BATHER LOAD, UREA AND DBPSThis chart shows

urea concentration before and during the NCAA Women’s

Swimming Championships last March. The data on the right

illustrates the effects of a heavy bather load on urea composition.

Urea is the dominant form of organic nitrogen in human urine and

sweat, and as such, it is the greatest contributor to organic-N in

pools.  Urea reacts with chlorine to generate nitrogen

trichloride (aka trichloramine), which is largely responsible for

the “chlorine” odor that people associate with

(chlorinated) pools, and is a fairly powerful irritant of

respiratory tissues, eyes, etc.
BATHER LOAD, UREA AND DBPSThis chart shows urea concentration before and during the NCAA Women’s Swimming Championships last March. The data on the right illustrates the effects of a heavy bather load on urea composition. Urea is the dominant form of organic nitrogen in human urine and sweat, and as such, it is the greatest contributor to organic-N in pools.  Urea reacts with chlorine to generate nitrogen trichloride (aka trichloramine), which is largely responsible for the “chlorine” odor that people associate with (chlorinated) pools, and is a fairly powerful irritant of respiratory tissues, eyes, etc.

Water in swimming pools, waterparks, spas and sprayparks (together referred to here for simplicity as “pools”) is disinfected to reduce the risk of illness from contact with various pathogens that are brought into the water. These pathogens are mostly introduced into pool water by swimmers themselves from body fluids and fecal matter.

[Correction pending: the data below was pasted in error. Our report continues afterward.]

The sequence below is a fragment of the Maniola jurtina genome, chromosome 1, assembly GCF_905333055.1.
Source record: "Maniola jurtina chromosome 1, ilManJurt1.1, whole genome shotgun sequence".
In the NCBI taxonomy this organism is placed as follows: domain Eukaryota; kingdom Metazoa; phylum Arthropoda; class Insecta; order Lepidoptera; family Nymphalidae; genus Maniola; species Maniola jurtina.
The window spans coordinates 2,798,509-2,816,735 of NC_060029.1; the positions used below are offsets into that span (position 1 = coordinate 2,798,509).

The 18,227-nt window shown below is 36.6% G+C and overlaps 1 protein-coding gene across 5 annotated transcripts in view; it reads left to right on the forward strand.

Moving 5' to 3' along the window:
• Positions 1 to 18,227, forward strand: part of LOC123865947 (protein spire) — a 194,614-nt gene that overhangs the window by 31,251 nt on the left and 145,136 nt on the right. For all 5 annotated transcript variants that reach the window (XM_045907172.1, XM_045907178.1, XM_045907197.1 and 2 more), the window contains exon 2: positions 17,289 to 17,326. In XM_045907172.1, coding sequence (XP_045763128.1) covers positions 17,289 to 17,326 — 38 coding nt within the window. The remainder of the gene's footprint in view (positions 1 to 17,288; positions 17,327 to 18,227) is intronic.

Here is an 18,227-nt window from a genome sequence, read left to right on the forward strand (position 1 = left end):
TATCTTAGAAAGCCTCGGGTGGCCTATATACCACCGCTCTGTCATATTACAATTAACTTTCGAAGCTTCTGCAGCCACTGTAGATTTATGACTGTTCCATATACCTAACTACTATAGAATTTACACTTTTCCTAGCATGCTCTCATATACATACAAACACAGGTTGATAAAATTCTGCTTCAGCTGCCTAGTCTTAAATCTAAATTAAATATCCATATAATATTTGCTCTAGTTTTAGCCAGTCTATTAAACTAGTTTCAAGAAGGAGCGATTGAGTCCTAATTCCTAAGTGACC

The pathogens include bacteria, viruses and protozoa. Reported illnesses include skin rashes, eye, ear and respiratory infections, nausea, cramps, fever, body aches, fatigue, vomiting and diarrhea. Though it is rare, pool pathogens can even cause death.

In any given year, hundreds to thousands of people report illnesses associated with pool pathogen exposures. Clearly, disinfection to inactivate pool pathogens is essential to the health of swimmers.

Disinfectants not only kill pathogens but also react with substances such as organic matter already in the water, producing chemicals referred to as disinfection byproducts, or DBPs. The specific DBPs formed depend on factors such as the type of disinfectant used and the chemicals already present in the pool. Chemists have been able to analyze hundreds of DBPs in pool water and have shed light on the complexity of the chemical mixtures in pools.

People who swim, play or even stay at poolside are exposed to DBPs because DBPs are not only in the water itself, but also in the air near swimming pools. People are exposed to DBPs from inhaling volatile DBPs, ingesting DBPs when swallowing small amounts of water and by skin contact with pool water. While most of the attention has been on DBPs formed from chlorine-based disinfectants, simply switching to another type of disinfectant will not prevent DBP formation because all disinfectants produce DBPs — it is just the types and relative amounts of DBPs that change. Unfortunately, compared with chlorine, we know relatively little about DBPs from other disinfectants such as bromine, ozone, copper/silver and UV disinfection.

So why should we care about DBPs? Over the past 1½ decades, many scientists have been conducting studies that have looked for links, or associations, between exposure to DBPs and adverse health effects. The results of these studies have caused concern among swimmers and generated considerable media attention. What have these studies found?

Studies conducted in the 1990s by a research group in Belgium first reported associations between infant and childhood exposure to DBPs in pools and allergic illness, pulmonary integrity and asthma. These studies brought attention to the issue of childhood exposure to DBPs at pools and possible adverse health effects, which stimulated research on this topic by other researchers. However, several newer large studies have not found associations between pool attendance and childhood asthma.